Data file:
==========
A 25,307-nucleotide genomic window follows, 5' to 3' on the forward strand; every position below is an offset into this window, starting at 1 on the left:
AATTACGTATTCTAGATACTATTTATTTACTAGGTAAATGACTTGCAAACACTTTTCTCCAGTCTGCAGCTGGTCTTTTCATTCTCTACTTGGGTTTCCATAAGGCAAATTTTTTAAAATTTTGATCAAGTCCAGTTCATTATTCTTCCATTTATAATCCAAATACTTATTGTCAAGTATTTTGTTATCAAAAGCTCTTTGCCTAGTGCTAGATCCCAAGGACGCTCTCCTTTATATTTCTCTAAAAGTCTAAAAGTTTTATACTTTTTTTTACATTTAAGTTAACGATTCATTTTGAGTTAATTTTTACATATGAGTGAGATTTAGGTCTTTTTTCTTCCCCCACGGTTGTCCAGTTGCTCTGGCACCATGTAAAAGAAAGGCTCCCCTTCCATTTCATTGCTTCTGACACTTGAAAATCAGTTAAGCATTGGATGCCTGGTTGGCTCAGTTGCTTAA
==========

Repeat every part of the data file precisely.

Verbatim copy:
A 25,307-nucleotide genomic window follows, 5' to 3' on the forward strand; every position below is an offset into this window, starting at 1 on the left:
AATTACGTATTCTAGATACTATTTATTTACTAGGTAAATGACTTGCAAACACTTTTCTCCAGTCTGCAGCTGGTCTTTTCATTCTCTACTTGGGTTTCCATAAGGCAAATTTTTTAAAATTTTGATCAAGTCCAGTTCATTATTCTTCCATTTATAATCCAAATACTTATTGTCAAGTATTTTGTTATCAAAAGCTCTTTGCCTAGTGCTAGATCCCAAGGACGCTCTCCTTTATATTTCTCTAAAAGTCTAAAAGTTTTATACTTTTTTTTACATTTAAGTTAACGATTCATTTTGAGTTAATTTTTACATATGAGTGAGATTTAGGTCTTTTTTCTTCCCCCACGGTTGTCCAGTTGCTCTGGCACCATGTAAAAGAAAGGCTCCCCTTCCATTTCATTGCTTCTGACACTTGAAAATCAGTTAAGCATTGGATGCCTGGTTGGCTCAGTTGCTTAA